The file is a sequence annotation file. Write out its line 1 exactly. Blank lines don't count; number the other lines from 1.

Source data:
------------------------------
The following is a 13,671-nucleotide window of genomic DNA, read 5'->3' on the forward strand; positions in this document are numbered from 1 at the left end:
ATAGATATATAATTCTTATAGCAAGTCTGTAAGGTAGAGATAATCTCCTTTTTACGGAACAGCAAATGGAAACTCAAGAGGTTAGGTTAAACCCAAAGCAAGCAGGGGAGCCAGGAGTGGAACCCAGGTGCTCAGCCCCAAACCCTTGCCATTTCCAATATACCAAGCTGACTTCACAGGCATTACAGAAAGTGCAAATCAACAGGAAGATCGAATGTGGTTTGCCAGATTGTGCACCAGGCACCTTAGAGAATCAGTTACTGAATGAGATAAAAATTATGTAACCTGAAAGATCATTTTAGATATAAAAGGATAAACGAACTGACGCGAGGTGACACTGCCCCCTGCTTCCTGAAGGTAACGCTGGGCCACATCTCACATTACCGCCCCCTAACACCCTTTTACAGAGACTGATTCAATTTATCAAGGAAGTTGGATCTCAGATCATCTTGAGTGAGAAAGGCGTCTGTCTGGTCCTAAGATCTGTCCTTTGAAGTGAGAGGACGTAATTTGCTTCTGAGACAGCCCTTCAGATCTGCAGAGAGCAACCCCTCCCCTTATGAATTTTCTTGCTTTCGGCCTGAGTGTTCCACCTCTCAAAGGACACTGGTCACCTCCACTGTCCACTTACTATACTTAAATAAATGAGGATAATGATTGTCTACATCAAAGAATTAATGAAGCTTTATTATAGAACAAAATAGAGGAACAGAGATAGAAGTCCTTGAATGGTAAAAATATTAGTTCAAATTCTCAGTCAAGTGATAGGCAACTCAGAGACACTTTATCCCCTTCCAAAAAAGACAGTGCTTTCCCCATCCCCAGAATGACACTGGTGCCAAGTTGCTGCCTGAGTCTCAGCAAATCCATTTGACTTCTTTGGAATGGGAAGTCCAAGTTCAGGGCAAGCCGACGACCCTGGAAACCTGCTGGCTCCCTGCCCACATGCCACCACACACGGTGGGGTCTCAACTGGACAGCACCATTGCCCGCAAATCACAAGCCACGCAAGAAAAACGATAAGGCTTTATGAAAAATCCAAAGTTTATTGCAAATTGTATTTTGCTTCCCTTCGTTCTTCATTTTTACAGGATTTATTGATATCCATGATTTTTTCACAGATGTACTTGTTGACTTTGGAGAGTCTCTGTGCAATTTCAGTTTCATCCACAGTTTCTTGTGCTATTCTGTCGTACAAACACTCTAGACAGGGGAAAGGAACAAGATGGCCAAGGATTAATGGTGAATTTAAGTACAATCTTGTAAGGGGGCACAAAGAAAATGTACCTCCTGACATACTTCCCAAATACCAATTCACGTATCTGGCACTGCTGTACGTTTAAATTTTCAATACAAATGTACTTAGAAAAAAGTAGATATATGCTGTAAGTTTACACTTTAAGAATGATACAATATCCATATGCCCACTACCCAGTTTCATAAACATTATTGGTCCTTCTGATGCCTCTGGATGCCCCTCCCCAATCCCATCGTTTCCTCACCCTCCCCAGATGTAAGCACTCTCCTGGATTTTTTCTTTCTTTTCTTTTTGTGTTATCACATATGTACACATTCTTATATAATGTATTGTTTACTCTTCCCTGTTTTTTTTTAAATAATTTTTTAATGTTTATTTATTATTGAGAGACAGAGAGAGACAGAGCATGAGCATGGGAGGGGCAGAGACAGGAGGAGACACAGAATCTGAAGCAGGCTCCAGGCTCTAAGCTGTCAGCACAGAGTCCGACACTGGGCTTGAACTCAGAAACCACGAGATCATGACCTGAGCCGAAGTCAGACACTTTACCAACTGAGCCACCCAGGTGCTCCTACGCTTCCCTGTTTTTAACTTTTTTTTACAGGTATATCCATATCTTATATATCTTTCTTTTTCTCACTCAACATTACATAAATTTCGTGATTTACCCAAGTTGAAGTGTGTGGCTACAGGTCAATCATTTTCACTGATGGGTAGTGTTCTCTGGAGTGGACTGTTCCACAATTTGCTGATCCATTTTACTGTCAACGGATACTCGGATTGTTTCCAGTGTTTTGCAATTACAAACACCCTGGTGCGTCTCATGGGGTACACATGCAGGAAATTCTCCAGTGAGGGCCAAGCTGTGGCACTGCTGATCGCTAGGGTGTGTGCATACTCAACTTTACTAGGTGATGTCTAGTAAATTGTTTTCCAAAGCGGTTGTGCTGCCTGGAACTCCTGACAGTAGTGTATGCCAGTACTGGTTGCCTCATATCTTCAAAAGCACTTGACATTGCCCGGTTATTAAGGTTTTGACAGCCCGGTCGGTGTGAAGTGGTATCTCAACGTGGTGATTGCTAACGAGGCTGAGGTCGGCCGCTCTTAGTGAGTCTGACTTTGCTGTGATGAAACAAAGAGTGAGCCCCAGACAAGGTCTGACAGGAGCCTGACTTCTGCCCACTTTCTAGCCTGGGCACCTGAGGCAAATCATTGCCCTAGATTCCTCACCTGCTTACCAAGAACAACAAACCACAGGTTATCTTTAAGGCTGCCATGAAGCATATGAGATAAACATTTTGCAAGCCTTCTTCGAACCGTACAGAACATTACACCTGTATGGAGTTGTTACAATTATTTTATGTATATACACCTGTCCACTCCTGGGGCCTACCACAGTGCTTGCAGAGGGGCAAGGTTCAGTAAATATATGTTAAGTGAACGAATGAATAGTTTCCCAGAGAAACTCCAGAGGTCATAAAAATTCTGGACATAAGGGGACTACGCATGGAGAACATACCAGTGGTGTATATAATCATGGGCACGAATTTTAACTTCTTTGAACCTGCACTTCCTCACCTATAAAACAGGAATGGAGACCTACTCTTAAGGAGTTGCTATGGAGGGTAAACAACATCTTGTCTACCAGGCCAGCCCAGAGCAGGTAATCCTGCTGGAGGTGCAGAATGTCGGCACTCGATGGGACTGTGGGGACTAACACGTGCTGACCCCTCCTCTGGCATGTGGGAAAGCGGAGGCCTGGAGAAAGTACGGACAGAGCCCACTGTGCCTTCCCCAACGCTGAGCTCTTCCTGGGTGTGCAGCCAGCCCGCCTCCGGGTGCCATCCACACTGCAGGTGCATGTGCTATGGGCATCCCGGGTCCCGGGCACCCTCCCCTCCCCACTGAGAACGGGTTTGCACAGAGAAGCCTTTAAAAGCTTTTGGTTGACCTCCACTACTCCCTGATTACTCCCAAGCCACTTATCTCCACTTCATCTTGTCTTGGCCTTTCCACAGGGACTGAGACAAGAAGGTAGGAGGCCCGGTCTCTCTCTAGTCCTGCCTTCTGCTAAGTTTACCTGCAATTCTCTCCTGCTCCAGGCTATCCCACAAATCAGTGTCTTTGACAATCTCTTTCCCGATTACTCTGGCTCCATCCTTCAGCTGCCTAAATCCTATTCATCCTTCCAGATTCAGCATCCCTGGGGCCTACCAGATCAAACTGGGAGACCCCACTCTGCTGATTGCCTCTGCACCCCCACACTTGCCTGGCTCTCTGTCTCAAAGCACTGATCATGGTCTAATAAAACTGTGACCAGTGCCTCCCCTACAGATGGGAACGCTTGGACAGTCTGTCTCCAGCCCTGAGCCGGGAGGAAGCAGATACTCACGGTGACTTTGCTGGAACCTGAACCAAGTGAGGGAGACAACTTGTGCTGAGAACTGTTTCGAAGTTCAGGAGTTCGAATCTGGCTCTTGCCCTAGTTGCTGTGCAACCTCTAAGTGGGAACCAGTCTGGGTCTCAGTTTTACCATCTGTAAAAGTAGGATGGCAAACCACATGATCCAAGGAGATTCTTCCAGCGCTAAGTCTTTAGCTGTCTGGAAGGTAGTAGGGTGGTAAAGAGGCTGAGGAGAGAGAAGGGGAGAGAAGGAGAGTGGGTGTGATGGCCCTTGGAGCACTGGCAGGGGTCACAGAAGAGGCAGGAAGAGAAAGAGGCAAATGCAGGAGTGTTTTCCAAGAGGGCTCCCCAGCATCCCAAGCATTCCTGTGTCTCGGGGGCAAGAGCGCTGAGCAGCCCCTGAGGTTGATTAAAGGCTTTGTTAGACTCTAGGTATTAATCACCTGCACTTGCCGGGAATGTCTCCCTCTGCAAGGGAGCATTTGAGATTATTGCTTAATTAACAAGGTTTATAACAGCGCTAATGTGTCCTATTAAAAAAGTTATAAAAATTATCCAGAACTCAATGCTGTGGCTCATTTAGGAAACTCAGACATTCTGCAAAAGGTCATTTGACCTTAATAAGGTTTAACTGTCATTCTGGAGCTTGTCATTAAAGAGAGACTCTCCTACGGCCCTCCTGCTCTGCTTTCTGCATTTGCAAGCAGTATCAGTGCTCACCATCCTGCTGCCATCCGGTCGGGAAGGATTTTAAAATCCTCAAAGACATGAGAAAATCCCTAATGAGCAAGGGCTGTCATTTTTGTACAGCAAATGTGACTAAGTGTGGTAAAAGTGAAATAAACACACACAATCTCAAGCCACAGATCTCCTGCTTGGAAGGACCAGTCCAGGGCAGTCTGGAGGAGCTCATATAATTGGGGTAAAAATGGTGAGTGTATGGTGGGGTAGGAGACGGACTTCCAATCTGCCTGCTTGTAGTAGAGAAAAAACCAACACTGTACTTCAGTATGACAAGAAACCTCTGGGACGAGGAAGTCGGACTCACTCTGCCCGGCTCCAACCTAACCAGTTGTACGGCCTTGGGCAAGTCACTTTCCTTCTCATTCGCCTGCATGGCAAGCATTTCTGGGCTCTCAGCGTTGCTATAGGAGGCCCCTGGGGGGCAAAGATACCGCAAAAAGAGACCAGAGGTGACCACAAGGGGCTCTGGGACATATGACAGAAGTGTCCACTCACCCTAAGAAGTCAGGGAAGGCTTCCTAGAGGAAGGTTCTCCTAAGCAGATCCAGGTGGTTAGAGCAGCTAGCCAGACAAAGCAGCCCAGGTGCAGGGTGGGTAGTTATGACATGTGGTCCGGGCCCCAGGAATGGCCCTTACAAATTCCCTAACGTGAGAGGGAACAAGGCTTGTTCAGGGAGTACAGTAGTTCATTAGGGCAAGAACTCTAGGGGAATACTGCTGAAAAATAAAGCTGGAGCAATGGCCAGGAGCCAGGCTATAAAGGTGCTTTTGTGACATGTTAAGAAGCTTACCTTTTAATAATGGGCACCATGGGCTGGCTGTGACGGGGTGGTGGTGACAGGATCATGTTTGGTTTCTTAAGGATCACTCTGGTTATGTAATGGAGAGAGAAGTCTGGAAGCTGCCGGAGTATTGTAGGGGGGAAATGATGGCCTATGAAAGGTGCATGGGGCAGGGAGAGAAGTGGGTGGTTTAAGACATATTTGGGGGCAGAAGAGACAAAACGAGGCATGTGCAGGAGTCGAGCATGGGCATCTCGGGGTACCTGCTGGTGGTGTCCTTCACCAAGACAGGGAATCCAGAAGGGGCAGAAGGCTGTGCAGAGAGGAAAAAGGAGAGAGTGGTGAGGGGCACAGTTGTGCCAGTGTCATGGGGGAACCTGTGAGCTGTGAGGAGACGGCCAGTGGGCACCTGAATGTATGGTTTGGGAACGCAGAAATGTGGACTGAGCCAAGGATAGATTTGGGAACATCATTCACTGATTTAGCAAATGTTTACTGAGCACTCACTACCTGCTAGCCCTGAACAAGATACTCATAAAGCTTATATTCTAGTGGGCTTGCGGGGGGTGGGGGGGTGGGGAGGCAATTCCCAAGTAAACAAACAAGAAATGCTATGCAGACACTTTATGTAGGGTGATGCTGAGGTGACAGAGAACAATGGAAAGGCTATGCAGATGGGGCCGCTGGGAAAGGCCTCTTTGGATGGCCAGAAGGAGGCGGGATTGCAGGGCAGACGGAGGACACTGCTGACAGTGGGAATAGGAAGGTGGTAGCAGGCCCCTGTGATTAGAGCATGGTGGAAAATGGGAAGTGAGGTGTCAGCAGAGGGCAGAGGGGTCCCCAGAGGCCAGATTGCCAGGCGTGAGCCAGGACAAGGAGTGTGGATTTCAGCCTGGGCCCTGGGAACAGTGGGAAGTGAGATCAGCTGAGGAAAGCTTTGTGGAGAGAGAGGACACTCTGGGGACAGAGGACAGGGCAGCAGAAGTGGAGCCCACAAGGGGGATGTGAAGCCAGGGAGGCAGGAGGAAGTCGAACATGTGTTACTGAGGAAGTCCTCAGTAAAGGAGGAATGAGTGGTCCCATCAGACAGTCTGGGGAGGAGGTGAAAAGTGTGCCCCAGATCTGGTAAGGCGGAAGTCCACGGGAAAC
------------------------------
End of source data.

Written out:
The following is a 13,671-nucleotide window of genomic DNA, read 5'->3' on the forward strand; positions in this document are numbered from 1 at the left end: